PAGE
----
Kingdom values have helped bring radical transformation in society precisely when Christians understood their calling to be salt and light in the public square.
Any term can become slippery through decades of use (or mis-use) and it is all too easy for a church with the ‘right’ name to have moved from the firm foundation of Scripture.
What’s in a name?, soliloquised Juliet, as she mused on the political fall-out from her fall-in of love with Romeo. In the end, the name - because of the family to which it belonged - proved too hot to handle, and the two young lovers took their own lives.
European evangelicals (or should that be Evangelicals?) are hardly suffering a tragedy of Shakespearean proportions yet they are asking themselves the same question, and facing somewhat of an identity crisis as a result.
The term ‘evangelical’ comes from the Greek εuαγγeλιον, which means ‘gospel’ or ‘good news’. The classic statement in the Bible that defines this ‘good news’ is found in the Christmas story, in Luke 2, in the words of the angel to the shepherds outside Bethlehem:
‘I bring you good news of great joy that will be for all the people. Today in the town of David a Saviour has been born to you; he is Christ the Lord.’
We can see that εuαγγeλιον is a noun; the issues arise today when, in English at least, the term is used as an adjective. Any term can become slippery through decades of use (or mis-use) and it is all too easy for a church with the ‘right’ name to have moved from the firm foundation of Scripture.
My own church has the word ‘Evangelical’ in its title, which is intended to convey that we are a Bible-teaching and Bible-believing church. We might be traditional or ‘charismatic’ in our worship style, but we are centred on the Word of God. We are an independent church, so we don’t have any denominational label to add to the word ‘Evangelical’ (a proper noun, in this case). Yet there are, of course, evangelical Christians (and churches) within all the major Protestant denominations. They don’t add the word ‘Evangelical’ to their title, but would show that they are by their churchmanship.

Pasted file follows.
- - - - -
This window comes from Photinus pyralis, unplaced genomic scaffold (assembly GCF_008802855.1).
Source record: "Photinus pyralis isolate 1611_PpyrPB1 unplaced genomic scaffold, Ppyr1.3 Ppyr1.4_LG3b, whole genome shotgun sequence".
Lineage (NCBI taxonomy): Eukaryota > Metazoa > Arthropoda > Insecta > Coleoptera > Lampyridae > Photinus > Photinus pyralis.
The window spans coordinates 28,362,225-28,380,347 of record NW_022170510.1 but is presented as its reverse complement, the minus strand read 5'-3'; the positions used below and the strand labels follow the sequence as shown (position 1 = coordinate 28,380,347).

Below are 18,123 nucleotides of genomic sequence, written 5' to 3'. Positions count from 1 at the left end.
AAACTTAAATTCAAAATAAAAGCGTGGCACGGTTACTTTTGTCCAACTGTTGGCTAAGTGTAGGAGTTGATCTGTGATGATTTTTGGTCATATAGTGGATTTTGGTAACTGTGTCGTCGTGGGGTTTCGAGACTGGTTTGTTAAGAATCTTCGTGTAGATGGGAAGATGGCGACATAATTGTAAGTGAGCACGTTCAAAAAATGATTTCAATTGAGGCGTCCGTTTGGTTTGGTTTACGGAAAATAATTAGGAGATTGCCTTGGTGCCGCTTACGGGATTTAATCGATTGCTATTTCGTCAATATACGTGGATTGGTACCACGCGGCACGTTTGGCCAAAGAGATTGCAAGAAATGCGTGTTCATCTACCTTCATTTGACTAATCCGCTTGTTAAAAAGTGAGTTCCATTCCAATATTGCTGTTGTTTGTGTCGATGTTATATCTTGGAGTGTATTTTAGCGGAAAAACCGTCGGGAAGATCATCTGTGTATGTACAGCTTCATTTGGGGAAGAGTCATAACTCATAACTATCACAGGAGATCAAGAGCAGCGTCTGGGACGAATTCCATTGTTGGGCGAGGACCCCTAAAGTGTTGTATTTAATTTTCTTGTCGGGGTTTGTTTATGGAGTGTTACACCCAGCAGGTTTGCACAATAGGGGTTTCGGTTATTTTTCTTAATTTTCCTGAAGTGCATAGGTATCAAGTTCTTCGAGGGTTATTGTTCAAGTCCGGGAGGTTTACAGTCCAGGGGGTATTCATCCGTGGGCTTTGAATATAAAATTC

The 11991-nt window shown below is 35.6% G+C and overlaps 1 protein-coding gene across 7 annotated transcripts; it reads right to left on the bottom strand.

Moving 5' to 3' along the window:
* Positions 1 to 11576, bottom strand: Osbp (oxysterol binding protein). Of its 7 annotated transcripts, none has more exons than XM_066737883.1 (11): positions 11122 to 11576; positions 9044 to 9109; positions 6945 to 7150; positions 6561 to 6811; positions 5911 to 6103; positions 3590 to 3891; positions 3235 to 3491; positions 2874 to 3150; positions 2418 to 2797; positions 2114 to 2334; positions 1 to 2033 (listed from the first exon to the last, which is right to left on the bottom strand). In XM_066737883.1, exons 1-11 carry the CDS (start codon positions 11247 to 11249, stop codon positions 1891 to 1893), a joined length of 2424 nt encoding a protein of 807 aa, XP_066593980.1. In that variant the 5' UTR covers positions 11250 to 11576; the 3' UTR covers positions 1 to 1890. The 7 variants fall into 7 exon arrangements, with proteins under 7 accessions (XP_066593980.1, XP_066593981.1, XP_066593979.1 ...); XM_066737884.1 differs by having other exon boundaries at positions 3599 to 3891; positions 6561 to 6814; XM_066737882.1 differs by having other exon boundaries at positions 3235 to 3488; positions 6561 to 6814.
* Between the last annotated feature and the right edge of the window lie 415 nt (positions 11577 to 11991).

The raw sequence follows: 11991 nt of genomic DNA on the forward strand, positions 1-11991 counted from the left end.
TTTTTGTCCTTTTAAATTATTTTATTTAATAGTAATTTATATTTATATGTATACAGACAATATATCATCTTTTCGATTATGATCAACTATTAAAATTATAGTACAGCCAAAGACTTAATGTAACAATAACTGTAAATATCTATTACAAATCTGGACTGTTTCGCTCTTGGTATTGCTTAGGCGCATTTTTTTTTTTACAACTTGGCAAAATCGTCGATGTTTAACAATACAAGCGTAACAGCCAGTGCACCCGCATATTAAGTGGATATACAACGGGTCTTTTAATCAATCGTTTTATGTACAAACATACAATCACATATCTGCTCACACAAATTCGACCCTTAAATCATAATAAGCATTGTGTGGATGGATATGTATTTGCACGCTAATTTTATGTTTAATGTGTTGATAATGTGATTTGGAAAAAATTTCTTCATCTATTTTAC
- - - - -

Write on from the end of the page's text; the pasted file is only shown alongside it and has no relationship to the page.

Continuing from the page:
Yet in common parlance in the UK, the term ‘evangelical’ (small ‘e’) is coming to be used as an adjective, meaning something akin to ‘radical’ or ‘passionate’. When applied to Christians by the proverbial bloke in the street it can mean anything from ‘happy clappy’ to ‘slightly unhinged’! However close to the truth that might be (let the reader judge), we at least have opted not to use the term ‘Evangelical’ in our church publicity, but to present ourselves to our community simply as ‘... Church’. On the other hand, Christians looking for a Bible-believing church find the term ‘Evangelical’ helpful in their search.
Elsewhere the term creates different problems. How should one translate Evangelische Kirche from a German context? The words literally mean ‘Evangelical Church’, but by and large represent a liberal tradition today that would be far from even the Lutheran moorings of its infancy. It seems better to translate that as Protestant Church, leaving open the question of their theological emphases.
And so to Spain... where Evangelical Focus has been started. The terms ‘Protestant’ and ‘Evangelical’ are sometimes used almost interchangeably, even though they offer different nuances.
Most Protestant churches in Spain have Iglesia Evangélica on their front walls because the term Protestante retains some negative connotations, whilst the desire of this media project - Evangelical Focus - is that we should be giving exactly what our name suggests: focusing on the wonderfully good news of salvation in the Lord Jesus Christ.
So, Evangelical or evangelical? The answer is simple: both! If the term at heart means ‘gospel’, which itself is the heartbeat of the Christian faith, then it is worth retaining, whatever confusion the man in the street may have with it. If it is part of a title or grouping of churches, then ‘Evangelical’ seems to fit. If however, it is describing a church’s ecclesiology or a person’s beliefs, then ‘evangelical’ does the job.
 In fact, the term in Luke 2 is in verbal form in the Greek, but there are 41 occurrences of the noun εuαγγeλιον in the New Testament.
Jonathan Dawson is pastor of a church in England and member of the Evangelical Focus tanslation team. He lived in Spain for 20 years, and also served there as a pastor.